Back to the programme printer.gif Print




Delegates are invited to meet and discuss with the poster presenters in this topic directly after the session 'Remote sensing: From toys to tools?' taking place on Wednesday, 12 March 2014 at 14:15-15:45. The meet-the-authors will take place in the poster area.

John Medley ZephIR Lidar, United Kingdom
Co-authors:

(1) ZephIR Lidar, Hollybush, Ledbury, United Kingdom

Printer friendly version: printer.gif Print

Presenter's biography

Biographies are supplied directly by presenters at EWEA 2014 and are published here unedited

Muhammad Mughees Ahmad Mangat has an Honours Degree in Aerospace Engineering and a Masters in Renewable Energy from Kingston University London. After a period as a consultant at Isotrol, Spain, providing solutions for remote monitoring and control of renewable energy plants, he joined ZephIR Lidar as a Wind Data Analyst. His responsibilities include the validation and performance verification of the ZephIR Lidar anemometer, providing data analysis support for projects such as the remote sensing of turbulence, wind measurements in complex terrain, and power curve validation.

Abstract

The impact of tilt and inflow angle on ground-based lidar wind measurements

Introduction

Ground-based lidar is a valuable tool for providing finance-grade wind resource data. Hence, it is crucial that any sources of uncertainty are quantified. One such is the effect of an inadvertent tilt of the lidar unit, as can be caused by settling of the ground on which it sits, or from static tilts when mounted on a floating offshore platform. An investigation of the impact of tilt has been performed with a ZephIR 300 lidar at the Pershore remote sensor test site. The results are also used to verify measurements of inflow angle, which is relevant for turbine siting studies.

Approach

To assess the impact of static tilt on measured horizontal wind speeds, investigations have been performed in the laboratory against a calibrated moving belt, and against a 91m mast at the Pershore test site. ZephIR 300s were deployed with static tilt angles ranging from 5 to 15 degrees from the horizontal and data collected over a wide range of wind directions. Horizontal wind speeds measured by the tilted lidar are compared to mast measurements. In addition, a tilted lidar will measure a direction-dependent vertical wind speed. Results are compared to the laboratory trials and discussed in the context of theoretical modeling.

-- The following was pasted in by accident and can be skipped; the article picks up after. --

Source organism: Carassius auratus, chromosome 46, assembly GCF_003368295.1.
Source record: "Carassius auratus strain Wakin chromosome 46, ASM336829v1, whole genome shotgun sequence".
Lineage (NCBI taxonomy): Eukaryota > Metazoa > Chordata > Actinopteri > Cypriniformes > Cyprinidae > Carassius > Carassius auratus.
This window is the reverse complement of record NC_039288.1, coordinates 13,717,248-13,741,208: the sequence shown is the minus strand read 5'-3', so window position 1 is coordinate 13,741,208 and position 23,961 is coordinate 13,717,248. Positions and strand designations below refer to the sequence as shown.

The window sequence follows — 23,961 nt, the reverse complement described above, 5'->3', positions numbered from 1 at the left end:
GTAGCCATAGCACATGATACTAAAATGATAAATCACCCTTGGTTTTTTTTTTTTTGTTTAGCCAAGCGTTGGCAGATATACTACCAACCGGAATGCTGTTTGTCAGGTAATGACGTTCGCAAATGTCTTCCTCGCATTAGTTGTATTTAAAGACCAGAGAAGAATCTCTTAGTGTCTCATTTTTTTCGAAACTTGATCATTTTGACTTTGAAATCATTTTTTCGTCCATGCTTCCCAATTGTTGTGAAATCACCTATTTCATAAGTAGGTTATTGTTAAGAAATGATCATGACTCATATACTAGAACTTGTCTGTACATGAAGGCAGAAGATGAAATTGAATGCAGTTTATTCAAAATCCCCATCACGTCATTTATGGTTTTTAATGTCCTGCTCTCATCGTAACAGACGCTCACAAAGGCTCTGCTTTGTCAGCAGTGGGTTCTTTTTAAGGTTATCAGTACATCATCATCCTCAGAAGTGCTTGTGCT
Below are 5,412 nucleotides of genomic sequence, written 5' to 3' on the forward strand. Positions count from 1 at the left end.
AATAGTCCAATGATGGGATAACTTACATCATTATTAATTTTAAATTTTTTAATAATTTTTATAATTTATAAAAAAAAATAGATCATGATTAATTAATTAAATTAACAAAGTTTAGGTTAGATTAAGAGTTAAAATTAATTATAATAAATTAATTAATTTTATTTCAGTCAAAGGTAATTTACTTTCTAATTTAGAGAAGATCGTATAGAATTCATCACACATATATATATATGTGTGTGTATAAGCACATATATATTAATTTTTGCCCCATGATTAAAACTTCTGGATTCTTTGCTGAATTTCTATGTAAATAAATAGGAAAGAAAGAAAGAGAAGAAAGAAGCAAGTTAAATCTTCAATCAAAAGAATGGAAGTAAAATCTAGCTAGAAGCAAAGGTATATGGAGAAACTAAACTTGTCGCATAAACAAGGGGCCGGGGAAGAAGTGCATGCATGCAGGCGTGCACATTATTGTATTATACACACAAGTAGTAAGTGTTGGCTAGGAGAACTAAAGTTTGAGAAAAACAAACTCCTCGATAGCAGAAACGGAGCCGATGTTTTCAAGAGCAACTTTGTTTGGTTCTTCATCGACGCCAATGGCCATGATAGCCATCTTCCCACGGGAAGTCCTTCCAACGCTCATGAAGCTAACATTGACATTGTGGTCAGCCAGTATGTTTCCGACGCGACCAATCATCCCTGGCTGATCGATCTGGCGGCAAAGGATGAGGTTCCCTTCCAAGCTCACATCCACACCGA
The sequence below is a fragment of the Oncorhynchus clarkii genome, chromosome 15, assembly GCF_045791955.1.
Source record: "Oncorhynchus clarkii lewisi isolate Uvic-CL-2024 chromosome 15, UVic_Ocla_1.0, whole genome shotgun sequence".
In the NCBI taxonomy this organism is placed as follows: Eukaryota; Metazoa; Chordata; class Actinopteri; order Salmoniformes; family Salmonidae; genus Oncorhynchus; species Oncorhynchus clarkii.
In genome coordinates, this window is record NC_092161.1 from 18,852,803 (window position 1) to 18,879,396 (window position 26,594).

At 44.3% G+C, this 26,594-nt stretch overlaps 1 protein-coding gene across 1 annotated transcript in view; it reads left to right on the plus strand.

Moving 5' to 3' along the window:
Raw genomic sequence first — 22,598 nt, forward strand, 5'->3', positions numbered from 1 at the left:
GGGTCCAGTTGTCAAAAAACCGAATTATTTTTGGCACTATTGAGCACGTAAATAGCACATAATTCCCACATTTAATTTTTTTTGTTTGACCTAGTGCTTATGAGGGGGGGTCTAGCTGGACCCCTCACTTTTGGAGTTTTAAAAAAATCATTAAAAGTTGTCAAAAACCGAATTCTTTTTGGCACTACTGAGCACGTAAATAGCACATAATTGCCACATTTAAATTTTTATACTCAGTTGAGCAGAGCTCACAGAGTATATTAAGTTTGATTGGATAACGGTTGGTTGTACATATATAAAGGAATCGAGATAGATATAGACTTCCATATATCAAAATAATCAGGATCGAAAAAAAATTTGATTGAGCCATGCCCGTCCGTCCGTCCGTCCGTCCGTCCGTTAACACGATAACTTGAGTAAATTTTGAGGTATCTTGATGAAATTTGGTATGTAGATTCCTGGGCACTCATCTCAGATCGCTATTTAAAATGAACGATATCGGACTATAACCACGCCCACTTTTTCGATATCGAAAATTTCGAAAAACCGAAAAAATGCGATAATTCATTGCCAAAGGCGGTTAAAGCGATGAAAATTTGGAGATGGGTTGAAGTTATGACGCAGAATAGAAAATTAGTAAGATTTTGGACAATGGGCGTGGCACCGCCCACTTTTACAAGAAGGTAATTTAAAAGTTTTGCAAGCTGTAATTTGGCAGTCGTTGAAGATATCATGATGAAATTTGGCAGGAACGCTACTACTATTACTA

Main body of abstract

The Peshore remote sensing test site operated by Zephir Ltd provides an ideal location for testing lidars in general, and the impact of static tilts on horizontal wind speed measurements in particular. The simple site meets the IEC requirements for maximum terrain variation in all sectors and includes a well-instrumented IEC-compliant 91m mast. Co-located ZephIR 300s were deployed with static tilt angles ranging from 5 to 15 degrees from the horizontal. Data included in the investigation has been filtered for vertical wind components, using a sonic device on the reference mast, to ensure that the true wind flow was purely horizontal. ZephIR performance was assessed in terms of the least-squares regression parameters, gradient and R2 for a fit forced through the origin, from correlation of 10-minute averaged horizontal wind speed measurements against the mast.
Results show that, for static tilt angles of 10 degrees, ZephIRs demonstrate gradients within 2% of unity and R2 > 0.97, the criteria used for ZephIR’s standard performance verification, at all heights compared. A static tilt will also result in an induced vertical component, the magnitude of which can be derived from the tilt angle and the wind direction. The measured vertical wind speeds are found to be in strong agreement with the expected result.


Conclusion

This study has shown that ZephIR 300 is very insensitive to tilts up to 10 degrees for horizontal wind speed and direction. In addition, by tilting the lidar to mimic an inflow angle, excellent agreement has been obtained between measurements and actual inflow angle. These are important results in light of increased use of lidar for both onshore and off-shore wind resource assessment and should serve to increase user confidence that ZephIR 300 is capable of delivering bankable data in a wide range of deployments.


Learning objectives
Delegates will gain reassurance that one possible source of lidar measurement error can be neglected in its impact on horizontal wind speed. They will also learn of the validity of lidar inflow angle measurements, which is relevant to turbine siting studies.